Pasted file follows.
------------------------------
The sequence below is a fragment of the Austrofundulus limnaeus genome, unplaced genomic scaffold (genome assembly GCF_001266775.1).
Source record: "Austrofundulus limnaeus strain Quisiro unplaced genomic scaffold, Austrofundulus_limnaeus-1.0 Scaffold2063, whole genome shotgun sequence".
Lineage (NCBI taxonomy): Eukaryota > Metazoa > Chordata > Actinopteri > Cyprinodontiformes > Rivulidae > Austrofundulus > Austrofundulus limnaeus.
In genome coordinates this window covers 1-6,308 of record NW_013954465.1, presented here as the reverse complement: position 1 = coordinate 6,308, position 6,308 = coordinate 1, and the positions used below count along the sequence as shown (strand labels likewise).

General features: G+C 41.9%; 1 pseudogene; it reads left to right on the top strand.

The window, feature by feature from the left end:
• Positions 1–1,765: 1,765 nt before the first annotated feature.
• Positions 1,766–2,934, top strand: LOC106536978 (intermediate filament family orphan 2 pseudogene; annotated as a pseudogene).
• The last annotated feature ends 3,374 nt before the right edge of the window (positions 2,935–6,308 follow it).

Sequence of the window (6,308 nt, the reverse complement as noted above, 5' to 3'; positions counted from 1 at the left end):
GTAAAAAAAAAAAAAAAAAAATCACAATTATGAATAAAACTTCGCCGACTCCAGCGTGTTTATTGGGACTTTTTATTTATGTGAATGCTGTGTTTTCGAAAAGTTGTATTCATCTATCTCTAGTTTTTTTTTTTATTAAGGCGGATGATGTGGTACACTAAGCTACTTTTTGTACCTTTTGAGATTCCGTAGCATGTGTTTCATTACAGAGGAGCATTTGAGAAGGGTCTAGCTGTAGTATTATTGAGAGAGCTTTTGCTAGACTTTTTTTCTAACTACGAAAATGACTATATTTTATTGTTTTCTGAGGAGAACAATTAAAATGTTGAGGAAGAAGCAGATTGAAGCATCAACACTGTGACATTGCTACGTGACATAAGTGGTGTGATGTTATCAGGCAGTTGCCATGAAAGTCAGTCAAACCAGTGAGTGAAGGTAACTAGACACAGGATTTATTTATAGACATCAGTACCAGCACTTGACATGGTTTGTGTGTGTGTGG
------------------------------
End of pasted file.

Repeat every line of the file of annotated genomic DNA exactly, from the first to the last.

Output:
The sequence below is a fragment of the Austrofundulus limnaeus genome, unplaced genomic scaffold (genome assembly GCF_001266775.1).
Source record: "Austrofundulus limnaeus strain Quisiro unplaced genomic scaffold, Austrofundulus_limnaeus-1.0 Scaffold2063, whole genome shotgun sequence".
Lineage (NCBI taxonomy): Eukaryota > Metazoa > Chordata > Actinopteri > Cyprinodontiformes > Rivulidae > Austrofundulus > Austrofundulus limnaeus.
In genome coordinates this window covers 1-6,308 of record NW_013954465.1, presented here as the reverse complement: position 1 = coordinate 6,308, position 6,308 = coordinate 1, and the positions used below count along the sequence as shown (strand labels likewise).

General features: G+C 41.9%; 1 pseudogene; it reads left to right on the top strand.

The window, feature by feature from the left end:
• Positions 1–1,765: 1,765 nt before the first annotated feature.
• Positions 1,766–2,934, top strand: LOC106536978 (intermediate filament family orphan 2 pseudogene; annotated as a pseudogene).
• The last annotated feature ends 3,374 nt before the right edge of the window (positions 2,935–6,308 follow it).

Sequence of the window (6,308 nt, the reverse complement as noted above, 5' to 3'; positions counted from 1 at the left end):
GTAAAAAAAAAAAAAAAAAAATCACAATTATGAATAAAACTTCGCCGACTCCAGCGTGTTTATTGGGACTTTTTATTTATGTGAATGCTGTGTTTTCGAAAAGTTGTATTCATCTATCTCTAGTTTTTTTTTTTATTAAGGCGGATGATGTGGTACACTAAGCTACTTTTTGTACCTTTTGAGATTCCGTAGCATGTGTTTCATTACAGAGGAGCATTTGAGAAGGGTCTAGCTGTAGTATTATTGAGAGAGCTTTTGCTAGACTTTTTTTCTAACTACGAAAATGACTATATTTTATTGTTTTCTGAGGAGAACAATTAAAATGTTGAGGAAGAAGCAGATTGAAGCATCAACACTGTGACATTGCTACGTGACATAAGTGGTGTGATGTTATCAGGCAGTTGCCATGAAAGTCAGTCAAACCAGTGAGTGAAGGTAACTAGACACAGGATTTATTTATAGACATCAGTACCAGCACTTGACATGGTTTGTGTGTGTGTGG